The history of music is complicated, and with the dearth of content released, it’s inevitable that most artists get left in the dust of changing trends and technologies, even some of the good ones. That’s just the nature of the industry. Not everyone can have a number one hit, or chart-topping album, or an underground scene groundswell, or even just a stable, successful career. Those things are all reserved for the privileged few who manage to strike just the right balance of approachability, originality, and authenticity.
But what about those that just barely come up short? Those artists that were simply too ahead of their time, only lacking the mass market appeal sought after by label execs and promoters, or maybe artists that, for some reason, just didn’t feel quite as special as our favorites from the same time or genre. These musicians left their mark on the world like so many others, and when you really start to look into some of them, you find an immense level of outsized influence on later artists and genres that had a far wider reach. Though if those that we’ve forgotten about are the seeds to our favorite artists, shouldn’t we give them a chance?
Take a trip with me back to the week of October 19, 1968. Things here in the US are… interesting, to say the least. The Department of Defense has just announced that 24,000 of the young men who had been conscripted to fight in Vietnam are now going to be sent back there for an involuntary second tour. Night of the Living Dead had blown away horror cinema when it opened only 3 weeks prior. The number one song in the country was by the number one band in the world, the unstoppable juggernaut that was The Beatles’ “Hey Jude”. Saddling right up under them, though, at the number two spot for the week was this dark, angry, violent, soulful, strangely hopeful track, “Fire” by London-based band The Crazy World of Arthur Brown.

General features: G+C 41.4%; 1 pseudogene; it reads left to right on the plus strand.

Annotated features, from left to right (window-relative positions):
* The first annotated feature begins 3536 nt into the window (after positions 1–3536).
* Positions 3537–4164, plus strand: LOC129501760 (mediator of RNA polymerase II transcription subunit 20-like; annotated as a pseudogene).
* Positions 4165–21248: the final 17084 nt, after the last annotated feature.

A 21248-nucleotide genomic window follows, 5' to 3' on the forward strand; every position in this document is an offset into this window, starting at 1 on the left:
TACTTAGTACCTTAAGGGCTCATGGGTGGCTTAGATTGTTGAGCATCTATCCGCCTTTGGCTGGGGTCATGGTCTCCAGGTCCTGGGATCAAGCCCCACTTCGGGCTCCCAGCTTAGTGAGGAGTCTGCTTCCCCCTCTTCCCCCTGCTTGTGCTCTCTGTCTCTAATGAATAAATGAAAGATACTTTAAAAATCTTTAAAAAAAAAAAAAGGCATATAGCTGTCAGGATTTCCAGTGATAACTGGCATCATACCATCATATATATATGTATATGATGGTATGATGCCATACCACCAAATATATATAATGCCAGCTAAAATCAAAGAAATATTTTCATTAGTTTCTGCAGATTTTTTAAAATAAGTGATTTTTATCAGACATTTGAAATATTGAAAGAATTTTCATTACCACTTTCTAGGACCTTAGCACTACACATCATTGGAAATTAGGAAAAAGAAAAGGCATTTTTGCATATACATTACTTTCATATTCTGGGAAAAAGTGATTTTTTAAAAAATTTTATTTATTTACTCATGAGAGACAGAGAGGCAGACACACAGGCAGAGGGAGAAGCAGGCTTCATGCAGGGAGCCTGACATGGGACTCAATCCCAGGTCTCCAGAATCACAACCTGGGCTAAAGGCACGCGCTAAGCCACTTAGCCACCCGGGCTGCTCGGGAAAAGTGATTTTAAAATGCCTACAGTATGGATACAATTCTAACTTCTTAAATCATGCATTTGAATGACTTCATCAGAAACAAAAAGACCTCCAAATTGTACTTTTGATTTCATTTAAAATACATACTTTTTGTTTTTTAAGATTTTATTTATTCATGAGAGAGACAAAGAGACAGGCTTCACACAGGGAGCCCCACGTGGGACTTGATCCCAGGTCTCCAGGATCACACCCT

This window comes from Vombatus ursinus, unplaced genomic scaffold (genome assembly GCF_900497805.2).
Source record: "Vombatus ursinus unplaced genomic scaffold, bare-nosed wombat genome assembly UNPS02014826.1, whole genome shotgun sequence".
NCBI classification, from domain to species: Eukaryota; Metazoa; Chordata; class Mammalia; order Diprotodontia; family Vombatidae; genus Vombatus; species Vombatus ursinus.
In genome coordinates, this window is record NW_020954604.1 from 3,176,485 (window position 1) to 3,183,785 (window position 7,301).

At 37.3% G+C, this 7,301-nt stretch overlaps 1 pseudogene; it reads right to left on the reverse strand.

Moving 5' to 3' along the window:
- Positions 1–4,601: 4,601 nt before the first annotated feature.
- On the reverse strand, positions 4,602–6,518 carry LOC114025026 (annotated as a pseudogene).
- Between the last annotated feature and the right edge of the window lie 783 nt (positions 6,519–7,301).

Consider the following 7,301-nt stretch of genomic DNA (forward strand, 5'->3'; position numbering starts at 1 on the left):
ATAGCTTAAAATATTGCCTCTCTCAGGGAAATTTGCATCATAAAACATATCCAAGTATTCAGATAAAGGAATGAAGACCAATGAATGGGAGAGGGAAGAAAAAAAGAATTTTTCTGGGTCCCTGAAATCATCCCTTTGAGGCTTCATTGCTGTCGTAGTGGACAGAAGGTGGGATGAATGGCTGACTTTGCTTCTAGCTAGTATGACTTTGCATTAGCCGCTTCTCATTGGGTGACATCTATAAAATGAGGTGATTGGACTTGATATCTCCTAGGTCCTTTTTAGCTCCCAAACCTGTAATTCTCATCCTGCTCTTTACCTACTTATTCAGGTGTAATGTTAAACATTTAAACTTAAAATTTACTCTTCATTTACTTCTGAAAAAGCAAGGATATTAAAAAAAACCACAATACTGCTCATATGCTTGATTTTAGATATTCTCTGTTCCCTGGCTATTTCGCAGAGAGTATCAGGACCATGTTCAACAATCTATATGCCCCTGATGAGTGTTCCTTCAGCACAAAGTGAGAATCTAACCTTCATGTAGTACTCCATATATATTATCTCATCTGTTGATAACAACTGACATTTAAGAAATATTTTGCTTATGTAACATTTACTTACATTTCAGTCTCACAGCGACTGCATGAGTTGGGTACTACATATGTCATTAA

In comparison to even some of the most forward-thinking, face melting Jimi Hendrix tracks of the late 60s, Arthur Brown felt like something else entirely. When matched up with other chart successes of that week “Girl Watcher” by The O’Kaysions and “My Special Angel” by The Vogues, “Fire” came across as downright satanic. Brown’s four octave range hauntingly operatic voice sang about everything you’ve earned and done being burnt to ashes, leaving nothing remaining. Kind of fitting for how the people were starting to feel about the world. The song is also sort of uplifting in its own strange way. The blaring horn section that comes in towards the end gives it the life and energy of a renewed spirit, something that Brown was trying to capture with his lyrics. Being fascinated with Buddhism and eastern philosophy, he wanted to represent both the destructive and cleansing power of fire, how letting go of your material possessions and even realities can be spiritually freeing. Problem is, these ideas didn’t really break through to the mind of the average listener.
When The Crazy World of Arthur Brown did their smash hit live, whether in concert venues or on TV, is when Arthur Brown cemented himself as one of the most important figures in rock history. To perform “Fire”, Brown would strap a colander doused in lighter fluid to his head with a leather belt, light it on fire, and dance around all over the stage wearing crimson robes and Alice Cooper-esque skeletal or demonic face paint. For the time, these kinds of performances were obviously insane, both in terms of the direct health risks it posed to Brown, his band, the audience, and the place they were performing in, and just in the way it was. This ground of wacky, performative shock rock had rarely ever been tread before, and the few times it had been by artists like Screamin’ Jay Hawkins, it was treated much more like novelty music. The Crazy World of Arthur Brown was a serious band making serious music, though, and their impact was felt in a massive way.